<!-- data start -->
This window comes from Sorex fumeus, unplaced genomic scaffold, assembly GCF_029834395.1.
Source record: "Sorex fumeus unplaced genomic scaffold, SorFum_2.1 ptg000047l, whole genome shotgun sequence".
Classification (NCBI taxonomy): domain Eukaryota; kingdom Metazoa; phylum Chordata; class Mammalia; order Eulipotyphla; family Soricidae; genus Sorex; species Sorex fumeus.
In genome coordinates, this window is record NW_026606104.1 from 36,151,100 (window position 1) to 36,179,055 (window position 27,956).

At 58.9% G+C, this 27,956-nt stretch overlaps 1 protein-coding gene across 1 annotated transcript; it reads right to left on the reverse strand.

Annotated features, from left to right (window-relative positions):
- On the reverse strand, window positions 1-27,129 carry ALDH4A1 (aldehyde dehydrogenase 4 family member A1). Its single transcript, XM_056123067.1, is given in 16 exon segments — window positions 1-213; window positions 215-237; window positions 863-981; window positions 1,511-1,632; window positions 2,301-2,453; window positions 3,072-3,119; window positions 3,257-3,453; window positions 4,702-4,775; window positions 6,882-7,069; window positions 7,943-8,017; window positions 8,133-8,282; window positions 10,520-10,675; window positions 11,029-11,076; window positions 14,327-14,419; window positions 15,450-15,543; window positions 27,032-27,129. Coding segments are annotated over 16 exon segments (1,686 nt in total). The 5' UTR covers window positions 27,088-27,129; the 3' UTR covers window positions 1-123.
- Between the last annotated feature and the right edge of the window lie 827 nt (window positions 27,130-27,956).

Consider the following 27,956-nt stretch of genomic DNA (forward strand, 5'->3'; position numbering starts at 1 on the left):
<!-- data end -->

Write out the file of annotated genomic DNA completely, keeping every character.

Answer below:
This window comes from Sorex fumeus, unplaced genomic scaffold, assembly GCF_029834395.1.
Source record: "Sorex fumeus unplaced genomic scaffold, SorFum_2.1 ptg000047l, whole genome shotgun sequence".
Classification (NCBI taxonomy): domain Eukaryota; kingdom Metazoa; phylum Chordata; class Mammalia; order Eulipotyphla; family Soricidae; genus Sorex; species Sorex fumeus.
In genome coordinates, this window is record NW_026606104.1 from 36,151,100 (window position 1) to 36,179,055 (window position 27,956).

At 58.9% G+C, this 27,956-nt stretch overlaps 1 protein-coding gene across 1 annotated transcript; it reads right to left on the reverse strand.

Annotated features, from left to right (window-relative positions):
- On the reverse strand, window positions 1-27,129 carry ALDH4A1 (aldehyde dehydrogenase 4 family member A1). Its single transcript, XM_056123067.1, is given in 16 exon segments — window positions 1-213; window positions 215-237; window positions 863-981; window positions 1,511-1,632; window positions 2,301-2,453; window positions 3,072-3,119; window positions 3,257-3,453; window positions 4,702-4,775; window positions 6,882-7,069; window positions 7,943-8,017; window positions 8,133-8,282; window positions 10,520-10,675; window positions 11,029-11,076; window positions 14,327-14,419; window positions 15,450-15,543; window positions 27,032-27,129. Coding segments are annotated over 16 exon segments (1,686 nt in total). The 5' UTR covers window positions 27,088-27,129; the 3' UTR covers window positions 1-123.
- Between the last annotated feature and the right edge of the window lie 827 nt (window positions 27,130-27,956).

Consider the following 27,956-nt stretch of genomic DNA (forward strand, 5'->3'; position numbering starts at 1 on the left):